Allied Irish Banks Plc, the country’s largest state-owned lender, said first-half profit almost tripled as it freed up money set aside for bad loans and interest income rose.
Pretax profit rose to 1.24 billion euros ($1.35 billion) from 437 million euros in the year-earlier period, the Dublin-based bank said in a statement Friday. AIB released 540 million euros of bad-debt provisions as defaulted loans fell and property prices rose. Net interest income rose 16 percent to 940 million euros.
“In the first half of 2015 we continued to execute our strategy to transform the group and as a result we improved our underlying performance alongside the significant net provision writebacks,” Bernard Byrne, chief executive officer since May, said in the statement.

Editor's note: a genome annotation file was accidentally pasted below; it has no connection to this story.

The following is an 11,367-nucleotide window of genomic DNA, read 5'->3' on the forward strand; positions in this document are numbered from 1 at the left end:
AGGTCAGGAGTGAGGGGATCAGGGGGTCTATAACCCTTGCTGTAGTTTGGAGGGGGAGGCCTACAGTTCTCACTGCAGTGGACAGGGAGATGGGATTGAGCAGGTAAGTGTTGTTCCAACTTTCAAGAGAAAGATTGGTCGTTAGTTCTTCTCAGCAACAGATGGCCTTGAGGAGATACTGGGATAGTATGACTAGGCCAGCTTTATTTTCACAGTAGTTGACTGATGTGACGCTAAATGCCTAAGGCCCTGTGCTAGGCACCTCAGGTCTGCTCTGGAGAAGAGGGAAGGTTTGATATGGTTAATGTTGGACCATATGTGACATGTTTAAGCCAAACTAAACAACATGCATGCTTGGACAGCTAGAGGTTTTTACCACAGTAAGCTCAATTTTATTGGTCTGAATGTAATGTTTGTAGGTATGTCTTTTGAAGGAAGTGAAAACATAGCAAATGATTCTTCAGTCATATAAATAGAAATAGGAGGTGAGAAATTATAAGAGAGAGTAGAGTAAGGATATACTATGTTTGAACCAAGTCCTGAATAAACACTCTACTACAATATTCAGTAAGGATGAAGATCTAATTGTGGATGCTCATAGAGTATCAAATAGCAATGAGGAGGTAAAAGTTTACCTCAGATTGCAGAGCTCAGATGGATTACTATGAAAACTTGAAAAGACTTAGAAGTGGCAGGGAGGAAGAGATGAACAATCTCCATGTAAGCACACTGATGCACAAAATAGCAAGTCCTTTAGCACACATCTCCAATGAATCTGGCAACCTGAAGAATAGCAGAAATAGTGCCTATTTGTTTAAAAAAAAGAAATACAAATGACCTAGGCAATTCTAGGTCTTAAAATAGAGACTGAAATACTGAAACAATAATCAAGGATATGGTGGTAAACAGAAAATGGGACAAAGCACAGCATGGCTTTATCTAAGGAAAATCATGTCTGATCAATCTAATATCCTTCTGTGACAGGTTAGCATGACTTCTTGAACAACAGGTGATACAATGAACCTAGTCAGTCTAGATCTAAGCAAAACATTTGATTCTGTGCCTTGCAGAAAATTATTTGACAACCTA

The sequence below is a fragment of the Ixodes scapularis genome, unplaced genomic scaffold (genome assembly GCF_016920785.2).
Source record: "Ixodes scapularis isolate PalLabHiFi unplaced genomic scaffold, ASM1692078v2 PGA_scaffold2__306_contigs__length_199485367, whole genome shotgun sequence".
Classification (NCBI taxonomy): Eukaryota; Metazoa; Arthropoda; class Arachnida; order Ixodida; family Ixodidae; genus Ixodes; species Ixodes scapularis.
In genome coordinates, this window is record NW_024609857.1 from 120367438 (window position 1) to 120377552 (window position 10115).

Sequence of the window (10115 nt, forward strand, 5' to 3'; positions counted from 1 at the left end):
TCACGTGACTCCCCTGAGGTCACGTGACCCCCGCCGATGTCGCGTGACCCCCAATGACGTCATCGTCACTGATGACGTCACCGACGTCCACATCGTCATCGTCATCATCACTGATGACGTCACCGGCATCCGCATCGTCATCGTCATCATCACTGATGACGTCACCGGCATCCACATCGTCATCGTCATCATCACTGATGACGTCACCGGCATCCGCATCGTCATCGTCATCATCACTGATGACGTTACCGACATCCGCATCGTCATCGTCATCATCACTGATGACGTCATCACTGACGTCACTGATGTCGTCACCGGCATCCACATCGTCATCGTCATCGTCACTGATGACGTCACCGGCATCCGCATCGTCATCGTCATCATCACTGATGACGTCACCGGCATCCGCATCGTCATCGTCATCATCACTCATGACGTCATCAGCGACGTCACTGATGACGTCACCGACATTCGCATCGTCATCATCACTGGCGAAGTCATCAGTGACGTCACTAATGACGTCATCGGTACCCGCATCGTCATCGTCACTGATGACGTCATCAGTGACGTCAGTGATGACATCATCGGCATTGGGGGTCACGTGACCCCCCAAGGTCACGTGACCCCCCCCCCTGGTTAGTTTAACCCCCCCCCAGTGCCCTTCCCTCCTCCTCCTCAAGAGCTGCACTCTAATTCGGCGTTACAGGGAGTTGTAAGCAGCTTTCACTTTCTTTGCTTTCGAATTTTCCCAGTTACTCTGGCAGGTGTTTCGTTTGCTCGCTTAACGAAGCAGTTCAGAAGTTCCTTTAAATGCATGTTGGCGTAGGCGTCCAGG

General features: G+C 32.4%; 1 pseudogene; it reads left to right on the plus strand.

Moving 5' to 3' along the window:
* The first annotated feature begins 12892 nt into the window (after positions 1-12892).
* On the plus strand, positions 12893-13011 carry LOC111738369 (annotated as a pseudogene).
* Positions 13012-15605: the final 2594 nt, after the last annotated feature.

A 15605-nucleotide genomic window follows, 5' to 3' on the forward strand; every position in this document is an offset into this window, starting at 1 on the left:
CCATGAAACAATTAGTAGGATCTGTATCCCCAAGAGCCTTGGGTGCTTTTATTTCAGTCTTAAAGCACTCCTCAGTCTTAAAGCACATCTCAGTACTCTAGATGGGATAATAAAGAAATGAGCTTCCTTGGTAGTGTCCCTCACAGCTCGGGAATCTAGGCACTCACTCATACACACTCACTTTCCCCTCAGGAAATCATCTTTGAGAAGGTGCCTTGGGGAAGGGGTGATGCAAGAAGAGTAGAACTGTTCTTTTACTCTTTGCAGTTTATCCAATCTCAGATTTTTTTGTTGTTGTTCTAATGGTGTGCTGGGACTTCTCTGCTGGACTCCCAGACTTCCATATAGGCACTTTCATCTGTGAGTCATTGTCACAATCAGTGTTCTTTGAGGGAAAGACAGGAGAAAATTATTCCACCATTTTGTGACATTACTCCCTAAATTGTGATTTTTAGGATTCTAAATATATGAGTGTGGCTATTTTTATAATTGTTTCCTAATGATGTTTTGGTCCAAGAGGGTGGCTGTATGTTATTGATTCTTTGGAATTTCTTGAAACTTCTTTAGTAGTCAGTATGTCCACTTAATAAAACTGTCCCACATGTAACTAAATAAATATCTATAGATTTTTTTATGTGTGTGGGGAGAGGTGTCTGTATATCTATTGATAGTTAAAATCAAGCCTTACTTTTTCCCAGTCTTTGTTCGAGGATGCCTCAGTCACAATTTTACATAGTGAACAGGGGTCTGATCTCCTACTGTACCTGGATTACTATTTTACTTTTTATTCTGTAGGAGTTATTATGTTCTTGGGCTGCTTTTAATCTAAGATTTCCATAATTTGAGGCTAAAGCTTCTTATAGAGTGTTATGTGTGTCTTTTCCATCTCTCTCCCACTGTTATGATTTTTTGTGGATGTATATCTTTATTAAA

AIB, which got a 21 billion-euro bailout during the financial crisis, said in March it was ready for sale, having returned to profit in 2014 after cutting jobs, selling assets and easing terms of defaulted loans. Finance Minister Michael Noonan said last month the sale of a minority stake will likely be pushed into mid-2016, with a narrow window for a transaction in November 2015.
“Whilst any decision on a future sale of AIB is entirely one for the Irish government, the results so far this year significantly improve the prospects for a successful transaction whenever it happens,” Chairman Richard Pym said in the statement.